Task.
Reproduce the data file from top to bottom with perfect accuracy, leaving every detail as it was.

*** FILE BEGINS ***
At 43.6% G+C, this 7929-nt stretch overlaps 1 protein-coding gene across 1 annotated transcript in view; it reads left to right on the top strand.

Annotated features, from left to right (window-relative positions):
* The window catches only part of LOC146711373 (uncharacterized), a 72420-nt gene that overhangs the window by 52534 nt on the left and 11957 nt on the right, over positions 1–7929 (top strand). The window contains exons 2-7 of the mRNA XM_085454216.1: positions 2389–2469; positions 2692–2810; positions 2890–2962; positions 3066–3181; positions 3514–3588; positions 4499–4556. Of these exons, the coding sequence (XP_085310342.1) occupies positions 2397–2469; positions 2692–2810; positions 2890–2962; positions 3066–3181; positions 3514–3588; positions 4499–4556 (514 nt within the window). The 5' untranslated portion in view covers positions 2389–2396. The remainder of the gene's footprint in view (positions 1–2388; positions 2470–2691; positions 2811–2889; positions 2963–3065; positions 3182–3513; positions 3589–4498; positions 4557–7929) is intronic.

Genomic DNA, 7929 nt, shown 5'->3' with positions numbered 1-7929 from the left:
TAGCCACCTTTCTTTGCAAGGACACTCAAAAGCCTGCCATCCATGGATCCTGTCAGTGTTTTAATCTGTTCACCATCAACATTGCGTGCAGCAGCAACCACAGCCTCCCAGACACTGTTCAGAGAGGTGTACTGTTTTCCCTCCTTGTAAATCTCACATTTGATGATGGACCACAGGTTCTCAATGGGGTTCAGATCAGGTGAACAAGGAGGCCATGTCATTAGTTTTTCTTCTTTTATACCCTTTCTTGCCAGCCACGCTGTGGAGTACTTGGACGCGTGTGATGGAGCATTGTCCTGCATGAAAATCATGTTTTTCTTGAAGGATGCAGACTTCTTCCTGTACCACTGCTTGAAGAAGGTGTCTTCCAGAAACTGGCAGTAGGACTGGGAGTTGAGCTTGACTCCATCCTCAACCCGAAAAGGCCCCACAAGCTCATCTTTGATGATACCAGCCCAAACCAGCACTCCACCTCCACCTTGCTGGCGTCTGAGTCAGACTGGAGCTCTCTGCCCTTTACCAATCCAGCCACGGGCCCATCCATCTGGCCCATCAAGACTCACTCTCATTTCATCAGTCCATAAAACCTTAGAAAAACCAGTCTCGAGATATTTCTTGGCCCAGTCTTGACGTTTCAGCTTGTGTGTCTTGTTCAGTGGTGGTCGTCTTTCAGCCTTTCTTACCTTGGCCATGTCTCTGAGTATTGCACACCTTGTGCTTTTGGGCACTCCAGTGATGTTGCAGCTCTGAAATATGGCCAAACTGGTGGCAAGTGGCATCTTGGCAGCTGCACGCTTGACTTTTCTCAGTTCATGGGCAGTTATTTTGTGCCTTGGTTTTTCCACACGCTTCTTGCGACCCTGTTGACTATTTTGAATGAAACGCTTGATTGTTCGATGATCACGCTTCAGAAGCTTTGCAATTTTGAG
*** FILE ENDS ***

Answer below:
At 43.6% G+C, this 7929-nt stretch overlaps 1 protein-coding gene across 1 annotated transcript in view; it reads left to right on the top strand.

Annotated features, from left to right (window-relative positions):
* The window catches only part of LOC146711373 (uncharacterized), a 72420-nt gene that overhangs the window by 52534 nt on the left and 11957 nt on the right, over positions 1–7929 (top strand). The window contains exons 2-7 of the mRNA XM_085454216.1: positions 2389–2469; positions 2692–2810; positions 2890–2962; positions 3066–3181; positions 3514–3588; positions 4499–4556. Of these exons, the coding sequence (XP_085310342.1) occupies positions 2397–2469; positions 2692–2810; positions 2890–2962; positions 3066–3181; positions 3514–3588; positions 4499–4556 (514 nt within the window). The 5' untranslated portion in view covers positions 2389–2396. The remainder of the gene's footprint in view (positions 1–2388; positions 2470–2691; positions 2811–2889; positions 2963–3065; positions 3182–3513; positions 3589–4498; positions 4557–7929) is intronic.

Genomic DNA, 7929 nt, shown 5'->3' with positions numbered 1-7929 from the left:
TAGCCACCTTTCTTTGCAAGGACACTCAAAAGCCTGCCATCCATGGATCCTGTCAGTGTTTTAATCTGTTCACCATCAACATTGCGTGCAGCAGCAACCACAGCCTCCCAGACACTGTTCAGAGAGGTGTACTGTTTTCCCTCCTTGTAAATCTCACATTTGATGATGGACCACAGGTTCTCAATGGGGTTCAGATCAGGTGAACAAGGAGGCCATGTCATTAGTTTTTCTTCTTTTATACCCTTTCTTGCCAGCCACGCTGTGGAGTACTTGGACGCGTGTGATGGAGCATTGTCCTGCATGAAAATCATGTTTTTCTTGAAGGATGCAGACTTCTTCCTGTACCACTGCTTGAAGAAGGTGTCTTCCAGAAACTGGCAGTAGGACTGGGAGTTGAGCTTGACTCCATCCTCAACCCGAAAAGGCCCCACAAGCTCATCTTTGATGATACCAGCCCAAACCAGCACTCCACCTCCACCTTGCTGGCGTCTGAGTCAGACTGGAGCTCTCTGCCCTTTACCAATCCAGCCACGGGCCCATCCATCTGGCCCATCAAGACTCACTCTCATTTCATCAGTCCATAAAACCTTAGAAAAACCAGTCTCGAGATATTTCTTGGCCCAGTCTTGACGTTTCAGCTTGTGTGTCTTGTTCAGTGGTGGTCGTCTTTCAGCCTTTCTTACCTTGGCCATGTCTCTGAGTATTGCACACCTTGTGCTTTTGGGCACTCCAGTGATGTTGCAGCTCTGAAATATGGCCAAACTGGTGGCAAGTGGCATCTTGGCAGCTGCACGCTTGACTTTTCTCAGTTCATGGGCAGTTATTTTGTGCCTTGGTTTTTCCACACGCTTCTTGCGACCCTGTTGACTATTTTGAATGAAACGCTTGATTGTTCGATGATCACGCTTCAGAAGCTTTGCAATTTTGAG